Trevon Bradford

Oregon State wide receiver Trevon Bradford, left, follows quarterback Darell Garretson for a first down in the first half against Arizona State on Saturday. The Beavers need to get the offense going earlier than the last two weeks when they take on Oregon in this Saturday's Civil War.

Anibal Ortiz, Mid-Valley Media

There’s little time left for improvements this season.

If Oregon State wants to win Saturday's Civil War, the Beavers have to find a way to avoid playing a poor half of football only to follow up with a better effort after adjustments.

It happened in the loss at Arizona two weeks ago, when the Beavers fell behind 28-0 at the half and wound up losing 49-28.

It proved to be the Beavers’ undoing again on Saturday in a 40-24 Pac-12 loss to Arizona State.

The Beavers were down 30-7 at the half and then tried to work their way back into the game.

Running back Ryan Nall said he didn’t know the exact cause of the slow starts.

“It could be a lot of reasons but all I know is we’ve got to fix it somehow,” Nall said. “We have one more game to prove that and prove everybody wrong and I think that once we come out strong, come out swinging, it will be a fun game. It’s the last game of the year, it’s the Oregon game, so everybody knows what’s on the line here. Coach (Cory) Hall is saying in the locker room that we’ve got to win state and for me personally it’s obviously a big game, it always has been, always will be.

“I think that we’ll get it fixed and you guys will see a different team come out on Saturday.”

The problem seems to be on both sides of the ball. It’s difficult for a football team to function when one side of the ball is struggling, but when the offense isn’t moving the ball and producing points, it means the defense spends more time on the field trying to force the opposition to punt. When the defense allows the opposition to score, it puts pressure on the offense to produce.

Neither side was working for the Beavers in the first half against ASU.

Hall said he doesn’t think it’s a lack of confidence that is causing the issue and keeping the Beavers from getting on a winning roll.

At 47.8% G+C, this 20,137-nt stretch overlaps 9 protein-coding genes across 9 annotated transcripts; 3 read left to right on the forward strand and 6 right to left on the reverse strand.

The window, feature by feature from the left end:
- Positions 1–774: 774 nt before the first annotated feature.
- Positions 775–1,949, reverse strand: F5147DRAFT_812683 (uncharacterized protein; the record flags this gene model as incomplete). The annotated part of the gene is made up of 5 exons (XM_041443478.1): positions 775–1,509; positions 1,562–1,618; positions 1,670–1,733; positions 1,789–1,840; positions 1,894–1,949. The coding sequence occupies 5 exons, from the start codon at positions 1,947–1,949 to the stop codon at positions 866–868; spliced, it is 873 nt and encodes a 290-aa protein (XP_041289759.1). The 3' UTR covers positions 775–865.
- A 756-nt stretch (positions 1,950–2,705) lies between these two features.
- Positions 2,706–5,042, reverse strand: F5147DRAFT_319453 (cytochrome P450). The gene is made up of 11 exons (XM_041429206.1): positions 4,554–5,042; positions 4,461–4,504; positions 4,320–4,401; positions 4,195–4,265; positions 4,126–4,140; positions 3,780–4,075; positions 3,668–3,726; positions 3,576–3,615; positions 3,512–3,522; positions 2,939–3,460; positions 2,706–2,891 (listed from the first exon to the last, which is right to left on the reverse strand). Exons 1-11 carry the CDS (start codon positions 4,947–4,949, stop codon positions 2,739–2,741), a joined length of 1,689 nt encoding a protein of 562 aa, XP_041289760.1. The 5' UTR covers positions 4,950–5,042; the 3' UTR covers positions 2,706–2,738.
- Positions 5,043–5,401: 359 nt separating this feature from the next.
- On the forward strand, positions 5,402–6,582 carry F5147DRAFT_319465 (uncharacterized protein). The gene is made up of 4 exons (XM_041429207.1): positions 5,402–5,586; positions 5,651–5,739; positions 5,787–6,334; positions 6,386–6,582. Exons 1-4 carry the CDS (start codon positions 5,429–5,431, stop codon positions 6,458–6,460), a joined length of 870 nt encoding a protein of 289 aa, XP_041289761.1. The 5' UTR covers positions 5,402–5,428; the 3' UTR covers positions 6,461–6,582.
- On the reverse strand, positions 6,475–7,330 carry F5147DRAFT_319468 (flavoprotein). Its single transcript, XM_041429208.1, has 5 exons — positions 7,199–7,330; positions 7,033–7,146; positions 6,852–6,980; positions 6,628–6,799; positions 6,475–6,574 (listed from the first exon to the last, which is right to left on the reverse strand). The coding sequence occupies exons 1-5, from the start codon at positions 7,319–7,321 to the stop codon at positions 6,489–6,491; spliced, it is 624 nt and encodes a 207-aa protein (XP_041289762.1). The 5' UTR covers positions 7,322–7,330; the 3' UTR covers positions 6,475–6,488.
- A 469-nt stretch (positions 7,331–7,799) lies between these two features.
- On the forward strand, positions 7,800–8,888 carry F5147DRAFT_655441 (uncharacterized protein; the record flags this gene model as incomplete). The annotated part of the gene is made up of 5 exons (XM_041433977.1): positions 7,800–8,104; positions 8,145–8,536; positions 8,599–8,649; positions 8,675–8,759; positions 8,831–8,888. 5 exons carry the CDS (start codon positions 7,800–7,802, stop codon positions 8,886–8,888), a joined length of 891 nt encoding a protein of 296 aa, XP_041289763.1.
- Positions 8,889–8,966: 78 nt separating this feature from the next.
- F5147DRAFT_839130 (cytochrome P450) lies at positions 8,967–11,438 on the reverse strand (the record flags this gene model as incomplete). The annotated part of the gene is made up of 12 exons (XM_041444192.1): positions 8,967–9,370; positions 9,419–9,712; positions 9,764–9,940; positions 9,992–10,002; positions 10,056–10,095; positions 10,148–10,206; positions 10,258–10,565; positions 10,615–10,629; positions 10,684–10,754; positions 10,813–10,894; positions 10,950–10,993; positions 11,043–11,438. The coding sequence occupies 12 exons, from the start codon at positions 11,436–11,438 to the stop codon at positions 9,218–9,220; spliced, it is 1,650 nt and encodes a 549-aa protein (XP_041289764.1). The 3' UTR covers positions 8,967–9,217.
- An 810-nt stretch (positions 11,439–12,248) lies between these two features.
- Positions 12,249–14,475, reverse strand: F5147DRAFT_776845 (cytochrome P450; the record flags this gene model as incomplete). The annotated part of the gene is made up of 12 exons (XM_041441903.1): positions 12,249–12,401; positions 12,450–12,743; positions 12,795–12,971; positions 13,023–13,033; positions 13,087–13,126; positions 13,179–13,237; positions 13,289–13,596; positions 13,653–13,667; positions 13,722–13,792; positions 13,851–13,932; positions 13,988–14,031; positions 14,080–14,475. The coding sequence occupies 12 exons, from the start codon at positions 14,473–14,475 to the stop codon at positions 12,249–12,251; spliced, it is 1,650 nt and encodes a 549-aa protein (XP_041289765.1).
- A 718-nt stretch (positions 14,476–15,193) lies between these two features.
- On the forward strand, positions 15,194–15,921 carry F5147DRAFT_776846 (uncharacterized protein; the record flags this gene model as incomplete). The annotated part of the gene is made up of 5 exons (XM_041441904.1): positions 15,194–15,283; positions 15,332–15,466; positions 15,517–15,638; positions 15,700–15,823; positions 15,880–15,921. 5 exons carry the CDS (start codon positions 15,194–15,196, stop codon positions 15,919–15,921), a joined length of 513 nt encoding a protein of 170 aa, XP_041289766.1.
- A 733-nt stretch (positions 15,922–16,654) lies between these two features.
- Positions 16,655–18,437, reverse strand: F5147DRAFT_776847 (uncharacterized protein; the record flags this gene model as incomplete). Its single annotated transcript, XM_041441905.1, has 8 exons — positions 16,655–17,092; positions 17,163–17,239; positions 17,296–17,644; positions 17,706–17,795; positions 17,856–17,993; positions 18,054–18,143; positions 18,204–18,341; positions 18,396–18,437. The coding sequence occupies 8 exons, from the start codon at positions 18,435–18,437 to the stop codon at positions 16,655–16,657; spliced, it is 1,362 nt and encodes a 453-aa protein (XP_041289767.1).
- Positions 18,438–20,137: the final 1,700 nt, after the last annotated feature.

He said they compete at the same level from the first series to the last and the players are prepared and not intimidated.

“I think they want it so bad. I don’t think it’s an issue of learning how to do it or learning how to finish it, it’s just the right details. It’s in those details that you have to make sure you pay attention to the fundamentals of football,” Hall said.

“(Until the) scenario and situations of football are clear and concise and understood by the whole team, that’s when you get over that hump.”

The Beavers have had their struggles on defense, particularly against the run.

Cal’s Patrick Laird ran for 214 yards against OSU. Then Arizona rolled up 534 yards on the ground and ASU finished with 286 rushing yards.

Hall said most of the offenses the Beavers face are very simple to understand.

“You’re talking about stretch, you’re talking about the away zone and you’re talking about inside zone," he said. "It’s not rocket science ... although in the first half an offense is making it look that way and our offense may not make it look that way, please believe me, the defensive players know what’s coming.

"It’s just about the point of attack and making a play when it’s there to be made. There were adjustments made and adjustments made enough to stop the steamrolling.

“What we have to do is we have to start like that next week. It has to start fast. Both sides of the ball, point blank.”

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